“This is really good for my business,” he stressed. “The gross profit is much higher than national brands, and this helps me run a profitable store.”

Of course, part of the commitment to franchisees is a commitment to the franchisees’ customers.

“I want our customers to know we have countless options for them to enjoy in our stores,” Thompson said. “7-Eleven offers an awesome fresh food program, exclusive items co-developed with branded manufacturers and a great private brand program. We try to create an experience where our customers can always find something new and exciting, while being able to get in and out quickly.”


Because 7-Eleven has a mission to bring high-quality, differentiated private brand products to market, its supplier partners must be up to that task.

“We have heard from several suppliers that we ask more questions regarding product details and specifications than any other retailer,” Thompson noted, “and this makes me happy to hear.”

When the private brands team is working on a major platform, it needs to get the full commitment of the manufacturer’s executive team and meet with that team to discuss the project’s goals, needs and criteria for success, he said.

The team also explains 7-Eleven’s product development process to prospective suppliers. That process starts with a demonstrated clear consumer need and ends with a product that significantly outperforms the benchmark set for quality in the quest to improve franchisees’ business.

“We get into a high degree of depth during these meetings, and my team typically walks a manufacturer through a past presentation so we can calibrate on the level of detail, energy and resources needed to develop products for 7-Eleven,” he stated.

7-Eleven is particularly drawn to manufacturers that possess an in-depth knowledge of the consumer and are able, therefore, to talk about consumers’ needs and unmet needs, Thompson said, as well as how they are innovating to meet those needs.

“These manufacturers have specific quality-related reasons for procuring their raw ingredients, seek out innovative suppliers [and] have distinct differences in the process they use that differentiates them from their peer group,” Thompson maintained. “Additionally, they are able to help us think through how to leverage packaging and supply chain to ensure the quality of the product is the same at the store as it is coming off the line.”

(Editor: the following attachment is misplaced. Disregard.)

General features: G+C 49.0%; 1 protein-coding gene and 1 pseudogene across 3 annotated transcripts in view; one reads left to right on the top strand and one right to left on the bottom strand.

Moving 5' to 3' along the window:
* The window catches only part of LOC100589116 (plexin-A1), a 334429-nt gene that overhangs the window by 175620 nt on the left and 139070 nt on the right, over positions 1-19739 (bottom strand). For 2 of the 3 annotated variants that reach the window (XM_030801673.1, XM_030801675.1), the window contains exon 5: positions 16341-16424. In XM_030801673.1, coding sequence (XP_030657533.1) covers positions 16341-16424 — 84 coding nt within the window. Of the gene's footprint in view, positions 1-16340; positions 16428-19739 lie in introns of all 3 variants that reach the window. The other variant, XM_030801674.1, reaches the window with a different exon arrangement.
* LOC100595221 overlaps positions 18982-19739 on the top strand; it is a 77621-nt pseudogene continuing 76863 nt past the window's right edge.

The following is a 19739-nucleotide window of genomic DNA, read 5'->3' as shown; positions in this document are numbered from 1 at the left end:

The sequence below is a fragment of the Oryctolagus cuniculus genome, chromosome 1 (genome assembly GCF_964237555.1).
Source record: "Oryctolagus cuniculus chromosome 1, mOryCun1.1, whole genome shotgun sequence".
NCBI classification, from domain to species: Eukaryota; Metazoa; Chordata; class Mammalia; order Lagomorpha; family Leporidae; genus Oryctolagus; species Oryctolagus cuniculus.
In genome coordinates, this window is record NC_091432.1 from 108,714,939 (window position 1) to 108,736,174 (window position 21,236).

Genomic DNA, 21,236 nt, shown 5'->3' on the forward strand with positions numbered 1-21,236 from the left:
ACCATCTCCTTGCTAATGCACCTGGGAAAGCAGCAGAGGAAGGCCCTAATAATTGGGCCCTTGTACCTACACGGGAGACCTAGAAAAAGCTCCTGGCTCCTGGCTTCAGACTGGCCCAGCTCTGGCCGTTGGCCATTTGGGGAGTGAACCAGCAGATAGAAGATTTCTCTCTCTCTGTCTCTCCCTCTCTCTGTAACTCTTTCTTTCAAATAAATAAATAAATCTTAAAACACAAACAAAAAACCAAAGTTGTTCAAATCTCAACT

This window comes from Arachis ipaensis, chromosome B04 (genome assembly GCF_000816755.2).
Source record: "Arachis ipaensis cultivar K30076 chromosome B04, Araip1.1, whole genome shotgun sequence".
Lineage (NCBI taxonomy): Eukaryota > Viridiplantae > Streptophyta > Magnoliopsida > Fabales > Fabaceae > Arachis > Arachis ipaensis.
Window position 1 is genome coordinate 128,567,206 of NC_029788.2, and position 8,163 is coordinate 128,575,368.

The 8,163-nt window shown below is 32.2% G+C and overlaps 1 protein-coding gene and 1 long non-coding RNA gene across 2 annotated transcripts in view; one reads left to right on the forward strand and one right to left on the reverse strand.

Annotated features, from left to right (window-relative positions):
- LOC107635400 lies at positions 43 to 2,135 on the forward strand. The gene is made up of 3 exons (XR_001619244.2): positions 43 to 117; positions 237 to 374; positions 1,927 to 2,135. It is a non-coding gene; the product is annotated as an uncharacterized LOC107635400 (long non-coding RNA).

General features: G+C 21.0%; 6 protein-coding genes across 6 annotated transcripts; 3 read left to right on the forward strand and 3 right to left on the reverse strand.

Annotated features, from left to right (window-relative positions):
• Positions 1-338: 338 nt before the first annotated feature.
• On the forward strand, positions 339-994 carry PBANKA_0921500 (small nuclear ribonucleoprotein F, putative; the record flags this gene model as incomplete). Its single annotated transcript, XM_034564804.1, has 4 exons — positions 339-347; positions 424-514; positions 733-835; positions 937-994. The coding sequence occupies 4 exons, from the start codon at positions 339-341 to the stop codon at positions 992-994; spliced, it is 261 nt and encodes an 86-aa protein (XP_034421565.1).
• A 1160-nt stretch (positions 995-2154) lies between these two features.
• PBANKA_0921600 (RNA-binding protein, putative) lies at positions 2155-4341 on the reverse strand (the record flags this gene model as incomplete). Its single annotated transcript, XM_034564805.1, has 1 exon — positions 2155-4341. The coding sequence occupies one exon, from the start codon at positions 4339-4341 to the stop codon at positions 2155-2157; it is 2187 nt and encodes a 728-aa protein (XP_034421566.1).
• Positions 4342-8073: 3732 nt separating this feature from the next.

The high expectations mesh with the new investments 7-Eleven has made to its private brands team. The company “dramatically increased” the size of the product development team, he said, and added dedicated marketing resources and a strategy and analytics function.

“This investment has allowed us to really develop and market products differently and engage with our operations team and franchisees to drive the business,” Thompson explained.


7-Eleven has done much to “rewrite the rules” when it comes to store brand product development for a c-store setting. But Thompson admits that the retailer is not without its challenges here.

“When you have as much happening as we do, customer trial becomes critical,” he said. “We spend a lot of time thinking about how to engage with our customers, show them what is new and give them an opportunity to try our products.”

In addition, many of 7-Eleven’s customers are “routine-based” — stopping in for coffee and a doughnut each weekday, for example.

“Our customer research tells us that we need to work harder at breaking through and making our products more visible,” Thompson said, “and we applied these insights when designing our packaging and in-store merchandising.”

When it comes down to it, 7-Eleven is “doing so many things right,” Spieckerman stressed. But the competition is heating up in the form of small-format stores from players such as ALDI, Walmart, Target and even Lidl.

“All of these competitors are focusing on fresh and healthy selections, and Walmart and Target are working hard at integrating their e-commerce businesses with their physical locations,” she said. “7-Eleven has found itself operating in a once-sleepy retail tier that has suddenly become a hot spot.”

Still, 7-Eleven has demonstrated a fairly sophisticated approach to obtaining and leveraging consumer insights to create unique products that resonate with its customers, Wisner said, which bodes well for the future.

“7-Eleven hasn’t fully developed all of [its] opportunities yet, but it is going after them aggressively,” he concluded.

This ad will auto-close in 10 seconds